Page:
What does a husband say to his wife when he knows death is imminent? Even more, what does a husband say to his wife when he has been falsely accused of a crime and has been sentenced to death through the injustice?
In 1944, pastor Helmuth von Moltke was accused, tried, and convicted of conspiracy against the Nazi German government, though he was innocent of the crime. He was sentenced to death and the verdict was carried out on January 23, 1945. Thirteen days before his death, he penned a letter to his wife. He spoke of the peace and sustenance he had received from the Lord in those days, and then he offered the following exhortation to her:
There is only one thing, my dear, that I can say: May God be as good to you as he has been to me, then even the death of your husband will not count. God can show himself all-powerful at any time, whether you are making pancakes for the boys or whether you are looking after their little insides. I ought to say good-bye to you — but I cannot. I ought to deplore and lament all your humdrum daily toil. I cannot. I ought to think of all the burdens which now fall on your shoulders, but I cannot. There is only one thing which I can say: if you keep the consciousness of absolute sincerity when the Lord gives it to you — a security which you would never have known if it had not been for this time and its issue — then I shall leave behind me as my legacy a treasure which none can confiscate, against which even my life cannot weigh in the balance.…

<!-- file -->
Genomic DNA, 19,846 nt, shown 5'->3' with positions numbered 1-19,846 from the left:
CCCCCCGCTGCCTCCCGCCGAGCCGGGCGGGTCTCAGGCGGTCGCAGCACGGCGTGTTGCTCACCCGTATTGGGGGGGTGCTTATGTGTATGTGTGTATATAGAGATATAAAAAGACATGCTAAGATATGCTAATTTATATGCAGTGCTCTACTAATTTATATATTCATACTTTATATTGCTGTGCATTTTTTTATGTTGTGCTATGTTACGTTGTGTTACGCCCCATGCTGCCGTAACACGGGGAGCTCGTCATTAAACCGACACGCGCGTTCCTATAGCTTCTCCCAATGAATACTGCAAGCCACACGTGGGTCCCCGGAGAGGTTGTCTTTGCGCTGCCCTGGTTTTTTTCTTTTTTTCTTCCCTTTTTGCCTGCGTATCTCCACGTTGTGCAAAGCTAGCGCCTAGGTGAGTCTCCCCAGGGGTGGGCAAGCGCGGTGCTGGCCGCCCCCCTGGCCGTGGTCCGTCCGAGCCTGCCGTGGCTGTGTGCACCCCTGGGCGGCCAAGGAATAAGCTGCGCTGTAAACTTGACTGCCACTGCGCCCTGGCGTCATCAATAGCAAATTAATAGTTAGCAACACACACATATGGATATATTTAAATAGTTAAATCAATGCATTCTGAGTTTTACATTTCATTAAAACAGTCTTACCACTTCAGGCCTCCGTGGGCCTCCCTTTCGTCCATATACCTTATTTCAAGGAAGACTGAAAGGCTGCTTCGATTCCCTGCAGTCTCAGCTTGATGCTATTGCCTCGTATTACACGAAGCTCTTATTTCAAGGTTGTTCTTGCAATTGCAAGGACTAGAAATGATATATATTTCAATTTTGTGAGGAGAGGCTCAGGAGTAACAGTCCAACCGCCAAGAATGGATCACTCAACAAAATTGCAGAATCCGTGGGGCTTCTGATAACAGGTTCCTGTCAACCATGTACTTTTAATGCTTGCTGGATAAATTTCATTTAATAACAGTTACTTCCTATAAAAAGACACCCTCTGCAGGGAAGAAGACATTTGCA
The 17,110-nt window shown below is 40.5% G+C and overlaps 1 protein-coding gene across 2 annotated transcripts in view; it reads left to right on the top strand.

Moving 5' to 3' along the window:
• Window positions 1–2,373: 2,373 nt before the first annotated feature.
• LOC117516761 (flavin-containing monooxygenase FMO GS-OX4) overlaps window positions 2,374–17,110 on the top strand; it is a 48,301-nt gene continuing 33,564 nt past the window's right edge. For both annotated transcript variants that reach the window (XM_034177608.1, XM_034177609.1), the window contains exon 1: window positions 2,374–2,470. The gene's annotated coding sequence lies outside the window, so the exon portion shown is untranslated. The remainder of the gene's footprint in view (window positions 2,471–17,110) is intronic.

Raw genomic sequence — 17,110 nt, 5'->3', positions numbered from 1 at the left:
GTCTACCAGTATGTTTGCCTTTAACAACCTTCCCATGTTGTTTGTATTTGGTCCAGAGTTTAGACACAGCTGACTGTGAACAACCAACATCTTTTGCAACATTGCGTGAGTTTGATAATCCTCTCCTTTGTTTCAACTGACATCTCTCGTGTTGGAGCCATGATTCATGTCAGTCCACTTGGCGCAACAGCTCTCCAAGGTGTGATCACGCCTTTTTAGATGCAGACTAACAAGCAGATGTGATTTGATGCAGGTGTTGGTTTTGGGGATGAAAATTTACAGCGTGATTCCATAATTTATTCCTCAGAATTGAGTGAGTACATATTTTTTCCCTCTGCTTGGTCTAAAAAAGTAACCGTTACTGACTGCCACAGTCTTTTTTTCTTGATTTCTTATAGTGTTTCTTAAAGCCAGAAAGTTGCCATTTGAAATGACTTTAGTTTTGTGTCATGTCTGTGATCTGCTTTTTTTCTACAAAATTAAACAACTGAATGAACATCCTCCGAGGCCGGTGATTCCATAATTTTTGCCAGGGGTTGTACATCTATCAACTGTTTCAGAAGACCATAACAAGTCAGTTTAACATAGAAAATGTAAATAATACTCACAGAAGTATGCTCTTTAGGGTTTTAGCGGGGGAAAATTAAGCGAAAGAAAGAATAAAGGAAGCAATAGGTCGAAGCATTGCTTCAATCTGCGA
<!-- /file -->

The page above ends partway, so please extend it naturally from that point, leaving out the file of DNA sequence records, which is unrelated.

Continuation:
This letter is one of many excerpts between Christian husbands and wives in Michael Haykin’s The Christian Lover: The Sweetness of Marriage and Love in the Letters of Believers. The book includes correspondence between such well-known couples as the Luthers, Calvins, Judsons, Lloyd-Jones, as well as some lesser-known couples like the von Moltkes. The one constant in these letters is the direction and guidance they offer to both husbands and wives in their marital roles and affections — even in times of great difficulty, suffering, or injustice such as that endured by the von Moltkes.
We do well to listen to these godly voices from the past — they endured difficulties and marital difficulties common to all men (1 Cor. 10:13), and remained constant in their delight and trust in God.